A debate on fluoride in the water took place at the Manual Training Centre on Thursday

A debate on fluoride in the water took place at the Manual Training Centre on Thursday

Fluoride forum sets up debate

Residents packed the Manual Training Centre hoping to make up their minds about whether Cranbrook should continue with water fluoridation.

Residents packed the Manual Training Centre in Cranbrook on Thursday, Oct. 23, hoping to make up their minds about whether or not Cranbrook should continue with water fluoridation.

The 100 or so spectators showed up to watch a debate between  Dr. Alastair Nicoll of the BC Dental Association, an area dentist and a supporter of fluoride in the water supply, and Dr. James Beck, Professor Emeritus for Medical Biophysics at the University of Calgary, co-author of “The Case Against Fluoride,” and an advocate for ceasing fluoridation.

The city is holding a referendum on the municipal election ballot asking “Are you in favour of Council adopting City of Cranbrook Cease Fluoridation Bylaw No. 3799, 2014, which authorizes stopping the addition of fluoride to the municipal water supply effective January 1, 2015?”

Dr. Beck said there is not a single randomized controlled trial that looks at water fluoridation’s effect on cavities.

“There have been a lot of investigations on fluoride, in terms of whether it’s effective or not, most are very bad,” he said, adding that investigations going back to 1945 haven’t shown efficacy, even though they are frequently cited. He said that two of those studies showed harm.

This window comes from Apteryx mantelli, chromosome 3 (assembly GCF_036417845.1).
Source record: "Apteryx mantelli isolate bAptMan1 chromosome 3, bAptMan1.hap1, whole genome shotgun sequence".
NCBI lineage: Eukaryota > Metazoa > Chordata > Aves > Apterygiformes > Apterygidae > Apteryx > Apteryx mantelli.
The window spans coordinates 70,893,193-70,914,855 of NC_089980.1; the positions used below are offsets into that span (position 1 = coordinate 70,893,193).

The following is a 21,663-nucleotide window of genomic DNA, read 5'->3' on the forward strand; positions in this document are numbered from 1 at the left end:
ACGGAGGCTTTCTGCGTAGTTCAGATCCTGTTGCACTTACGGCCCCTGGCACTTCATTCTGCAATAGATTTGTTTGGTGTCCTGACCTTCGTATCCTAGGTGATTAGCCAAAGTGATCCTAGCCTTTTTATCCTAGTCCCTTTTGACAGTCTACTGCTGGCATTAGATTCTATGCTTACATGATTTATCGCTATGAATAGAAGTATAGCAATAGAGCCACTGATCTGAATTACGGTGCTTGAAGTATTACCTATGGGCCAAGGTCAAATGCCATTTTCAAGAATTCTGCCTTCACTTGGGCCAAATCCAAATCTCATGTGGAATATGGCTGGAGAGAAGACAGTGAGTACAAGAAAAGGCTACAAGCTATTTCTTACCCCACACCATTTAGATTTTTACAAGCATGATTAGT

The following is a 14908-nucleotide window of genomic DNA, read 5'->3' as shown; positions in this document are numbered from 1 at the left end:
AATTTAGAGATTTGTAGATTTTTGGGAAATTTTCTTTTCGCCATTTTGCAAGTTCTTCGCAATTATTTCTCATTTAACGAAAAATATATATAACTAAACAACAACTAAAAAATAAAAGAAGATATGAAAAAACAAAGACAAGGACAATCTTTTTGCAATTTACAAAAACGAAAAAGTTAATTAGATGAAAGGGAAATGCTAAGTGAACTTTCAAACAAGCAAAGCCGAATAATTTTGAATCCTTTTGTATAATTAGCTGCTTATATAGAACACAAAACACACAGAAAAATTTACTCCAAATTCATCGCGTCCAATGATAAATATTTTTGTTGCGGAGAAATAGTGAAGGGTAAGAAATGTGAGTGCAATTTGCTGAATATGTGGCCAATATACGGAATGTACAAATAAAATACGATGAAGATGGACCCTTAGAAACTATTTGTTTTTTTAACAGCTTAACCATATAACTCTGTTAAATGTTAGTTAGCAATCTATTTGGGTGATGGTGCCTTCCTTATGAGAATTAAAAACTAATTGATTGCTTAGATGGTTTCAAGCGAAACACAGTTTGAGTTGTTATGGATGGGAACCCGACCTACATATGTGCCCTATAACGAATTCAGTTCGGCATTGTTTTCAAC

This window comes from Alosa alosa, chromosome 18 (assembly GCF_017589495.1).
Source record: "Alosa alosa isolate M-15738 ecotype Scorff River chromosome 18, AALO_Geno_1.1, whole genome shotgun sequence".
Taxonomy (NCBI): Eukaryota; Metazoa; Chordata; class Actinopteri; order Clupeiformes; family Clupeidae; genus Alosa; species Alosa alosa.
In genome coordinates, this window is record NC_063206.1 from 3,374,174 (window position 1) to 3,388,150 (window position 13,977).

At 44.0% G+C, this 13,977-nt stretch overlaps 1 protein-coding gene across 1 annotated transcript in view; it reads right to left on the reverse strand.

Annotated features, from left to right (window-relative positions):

Beck said there was a World Health organization study. It looked at 18 countries from the 1960s to 2004 and showed a steady decrease in the prevalence of cavities.

“Promoters say well there’s your evidence — fluoridation prevents cavities,” Beck said. “But of those 18 countries, only four were fluoridated, 14 were not and you can’t distinguish between those.”

He said one of the reasons for the improvement is that people started using fluoride toothpaste. He said fluoridated water provides just topical treatment, and the residual fluoride that stays in the body is in quantities too low to have an effect on teeth.

“It’s not ethical to give a person a drug without having informed consent,” he said.

Dr. Nicoll said as a dentist he’s seen firsthand the devastating effects of dental caries and its impact. He said those affected the worst by caries are also the most vulnerable members of society, such as the old and young. He noted that decay from caries begins as soon as the first tooth erupts in a child’s mouth, well before they have their first visit to the dentist.

“Fluoride is a naturally occurring element that is used in ionic as a mineral nutrient, and like other mineral nutrients it can be toxic in ridiculously high doses,” Nichols said. “For instance, a person would have to consume 15,000 litres of water in one sitting to ingest an acutely fatal dose.”

He said the cost of the water-dosage is just $1 to $4 a year per person, while the cost of fluoride application twice a year can cost between $50 and $100 a year.

Nicoll said that 400 million people drink fluoridated water.

Back noted that of those 400 million, most are in the USA, which fluoridates almost 70 per cent of the population.

Beck also refuted the claim that fluoride is a nutrient, saying that it is a chemical that, in Cranbrook, is an industrial byproduct.